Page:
Multi-Faceted Man:  Robert Bryan, Artist

By Sara Jane Richter

Even as a child, Robert Bryan realized that he possessed artistic talent.  His teachers curried his creativity by encouraging him to draw and paint.  Growing up in Okeene, Robert and his family moved to Hennessey in between Robert’s junior and senior year, and he graduated from Hennessey High School in 1974.  

Art might make a good career, but Robert’s life got busy as all of our lives do.  He matured, graduated from Oklahoma State University, married his lovely wife Brenda in 1983, had two daughters named Lindsey and Jennifer, and entered the world of insurance with a Farm Bureau office in Hennessey.  Art and his interest in the field fell by the wayside.  He indicated that he just didn’t have the time or the patience for his art any longer.

In his forties, he wanted a hobby that would relax him and allow him a creative outlet.  Therefore, he thought that he’d tap into his long-dormant art talent and decided that a paintbrush would feel good in his hand once again.  

He returned to college to earn a teaching certification in art and taught art at Emerson Middle School in Enid for a few years.  After retiring from the public school classroom and while working for Metals USA in Enid, Art tapped him on the shoulder again.  He determined that he should paint for himself and learn about the field to improve his skills, so he enrolled in a painting class offered for adults at Hobby Lobby in Enid.  Here, he learned all about acrylics, and his natural knack for drawing and painting came back to him.  That paintbrush felt better and better.  He enrolled in other classes, too, like figure drawing and oil painting.  He likes using oils best as he soon learned that using oils allows him to easily cover his mistakes on a canvas.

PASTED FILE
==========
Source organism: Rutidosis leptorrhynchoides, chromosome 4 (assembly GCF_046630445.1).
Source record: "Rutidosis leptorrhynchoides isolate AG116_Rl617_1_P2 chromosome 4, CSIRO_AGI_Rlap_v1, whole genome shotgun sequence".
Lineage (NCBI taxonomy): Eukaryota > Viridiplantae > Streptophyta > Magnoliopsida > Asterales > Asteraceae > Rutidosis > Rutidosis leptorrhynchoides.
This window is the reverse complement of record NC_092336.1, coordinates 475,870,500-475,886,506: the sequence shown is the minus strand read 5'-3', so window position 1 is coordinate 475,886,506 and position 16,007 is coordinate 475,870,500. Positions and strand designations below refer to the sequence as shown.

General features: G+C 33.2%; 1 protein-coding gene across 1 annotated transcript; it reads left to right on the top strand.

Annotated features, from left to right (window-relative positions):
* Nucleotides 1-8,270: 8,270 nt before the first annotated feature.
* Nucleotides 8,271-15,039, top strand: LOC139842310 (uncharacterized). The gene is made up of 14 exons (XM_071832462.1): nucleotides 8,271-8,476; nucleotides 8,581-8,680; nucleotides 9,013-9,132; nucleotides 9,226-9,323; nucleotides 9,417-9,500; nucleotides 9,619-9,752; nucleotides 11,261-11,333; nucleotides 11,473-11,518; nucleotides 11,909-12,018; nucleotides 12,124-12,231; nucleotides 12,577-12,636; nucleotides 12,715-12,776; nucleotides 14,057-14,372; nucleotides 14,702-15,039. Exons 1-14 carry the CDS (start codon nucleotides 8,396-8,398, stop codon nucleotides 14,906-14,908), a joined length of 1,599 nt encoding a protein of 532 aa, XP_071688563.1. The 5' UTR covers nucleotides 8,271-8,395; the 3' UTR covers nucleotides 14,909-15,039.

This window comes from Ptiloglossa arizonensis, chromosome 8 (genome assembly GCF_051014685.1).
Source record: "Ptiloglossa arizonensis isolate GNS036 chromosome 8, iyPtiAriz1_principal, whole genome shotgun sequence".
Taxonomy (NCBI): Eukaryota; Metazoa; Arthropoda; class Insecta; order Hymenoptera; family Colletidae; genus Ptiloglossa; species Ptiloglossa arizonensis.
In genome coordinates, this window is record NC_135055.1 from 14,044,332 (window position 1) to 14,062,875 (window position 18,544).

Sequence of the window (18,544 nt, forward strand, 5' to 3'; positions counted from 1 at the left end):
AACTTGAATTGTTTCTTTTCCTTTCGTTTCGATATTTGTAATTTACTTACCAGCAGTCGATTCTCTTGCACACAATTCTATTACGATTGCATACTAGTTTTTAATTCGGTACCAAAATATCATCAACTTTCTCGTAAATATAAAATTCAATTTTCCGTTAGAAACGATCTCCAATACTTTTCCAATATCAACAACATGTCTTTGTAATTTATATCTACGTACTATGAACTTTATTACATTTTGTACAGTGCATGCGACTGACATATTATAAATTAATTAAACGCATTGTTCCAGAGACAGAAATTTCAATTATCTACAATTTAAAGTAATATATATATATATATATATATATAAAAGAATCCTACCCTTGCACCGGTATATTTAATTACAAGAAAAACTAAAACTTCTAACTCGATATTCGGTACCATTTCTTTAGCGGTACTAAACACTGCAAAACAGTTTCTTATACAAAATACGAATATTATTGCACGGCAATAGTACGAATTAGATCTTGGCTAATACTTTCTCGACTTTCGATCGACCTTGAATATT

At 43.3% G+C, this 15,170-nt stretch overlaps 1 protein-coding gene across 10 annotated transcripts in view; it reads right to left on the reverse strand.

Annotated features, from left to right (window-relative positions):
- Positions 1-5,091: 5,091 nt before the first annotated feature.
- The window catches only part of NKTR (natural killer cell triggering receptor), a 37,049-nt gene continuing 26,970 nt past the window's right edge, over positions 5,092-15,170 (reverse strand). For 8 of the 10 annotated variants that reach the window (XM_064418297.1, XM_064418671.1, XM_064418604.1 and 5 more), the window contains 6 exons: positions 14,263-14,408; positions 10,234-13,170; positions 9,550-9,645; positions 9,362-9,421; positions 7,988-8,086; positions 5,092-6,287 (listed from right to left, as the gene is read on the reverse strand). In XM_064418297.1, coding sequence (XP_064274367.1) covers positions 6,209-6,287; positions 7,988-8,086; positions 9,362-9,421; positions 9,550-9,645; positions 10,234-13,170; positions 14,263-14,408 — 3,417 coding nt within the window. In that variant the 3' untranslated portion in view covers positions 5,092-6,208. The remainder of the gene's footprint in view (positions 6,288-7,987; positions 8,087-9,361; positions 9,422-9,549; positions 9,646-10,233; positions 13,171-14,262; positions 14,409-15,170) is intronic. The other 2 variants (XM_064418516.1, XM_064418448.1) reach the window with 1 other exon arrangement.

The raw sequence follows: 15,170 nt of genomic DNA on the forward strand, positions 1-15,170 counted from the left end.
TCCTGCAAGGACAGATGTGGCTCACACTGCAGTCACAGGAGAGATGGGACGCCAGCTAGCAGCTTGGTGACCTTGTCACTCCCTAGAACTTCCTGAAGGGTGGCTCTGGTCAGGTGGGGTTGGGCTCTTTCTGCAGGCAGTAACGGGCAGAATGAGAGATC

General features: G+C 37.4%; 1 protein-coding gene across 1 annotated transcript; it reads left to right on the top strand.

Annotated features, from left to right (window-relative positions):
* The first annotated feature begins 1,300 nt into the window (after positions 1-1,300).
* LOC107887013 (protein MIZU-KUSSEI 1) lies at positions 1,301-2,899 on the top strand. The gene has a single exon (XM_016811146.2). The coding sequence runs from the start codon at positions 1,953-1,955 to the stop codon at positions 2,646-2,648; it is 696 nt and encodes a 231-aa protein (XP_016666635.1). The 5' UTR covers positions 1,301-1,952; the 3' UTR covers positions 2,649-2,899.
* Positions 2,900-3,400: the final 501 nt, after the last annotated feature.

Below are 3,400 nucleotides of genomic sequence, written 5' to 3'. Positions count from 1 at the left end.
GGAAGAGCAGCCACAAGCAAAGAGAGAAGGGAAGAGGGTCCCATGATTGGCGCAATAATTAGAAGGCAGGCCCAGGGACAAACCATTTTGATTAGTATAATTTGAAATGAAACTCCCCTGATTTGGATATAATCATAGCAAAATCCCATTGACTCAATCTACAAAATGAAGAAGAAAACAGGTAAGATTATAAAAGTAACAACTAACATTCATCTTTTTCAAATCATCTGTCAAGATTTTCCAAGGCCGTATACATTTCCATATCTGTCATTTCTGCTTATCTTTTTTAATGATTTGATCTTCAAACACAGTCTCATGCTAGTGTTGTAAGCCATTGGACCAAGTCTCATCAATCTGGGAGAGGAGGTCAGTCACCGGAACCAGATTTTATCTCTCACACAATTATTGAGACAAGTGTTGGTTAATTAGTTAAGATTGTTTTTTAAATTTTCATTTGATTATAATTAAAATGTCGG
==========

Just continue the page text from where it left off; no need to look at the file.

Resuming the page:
Now that maturity had increased his available time and patience, Bryan realized that he needed time and self-motivation to engage in a painting project and to complete that project. His favorite subjects include cowboy life and cowboys, horses, cattle, deer, elk, buffalo, and dogs, such as retrievers and pointers.  He prefers not to include people in his works, but if he does populate his canvases with folks, they are not the major focus of the image.  He loves painting Mother Nature’s handiwork.  

On a personal level, Robert loves the outdoors and hunting.  In the summer of 2005, Dr. John O. Smith commissioned him to paint a mural on the north outside wall of his optometristoffice south of Hennessey.  The subject was Dr. Smith, his daughter, and his bird dogs on a quail hunting excursion.  This mural commands the attention of drivers heading south on Highway 81 or traveling on the east-west Conoco Road.  He’s never attempted a piece that large since.  Even though he’s been approached to do other murals, he doesn’t relish climbing on ladders or clinging to scaffolding nowadays.

Bryan now paints for himself and for others, too.  He enjoys working on commissioned artwork as he wishes to please the person who has requested a particular subject and to be honest, he likes the money that a well-done commissioned project will bring.  He has found that the art that he produces to please himself perhaps is not what the general public likes:  the irony of the art business.  Of course, he appreciates those who commission his pieces,as he shines best when he has a specific art target in mind. 

Mr. Bryan is a perfectly happy painting to please patrons, family, friends, and himself.  He learns something with each piece that he produces and is proud that his paintings excite others about the fine arts.  Artists like Robert interpret the world for others to see and appreciate. Pablo Picasso once said, “The meaning of life is to find your gift.  The purpose of life is to give it away.”  That is what artists like Robert do; they give of themselves so that others may be inspired to examine more closely the world around them and to celebrate the excitement, color, movement, and glory of life.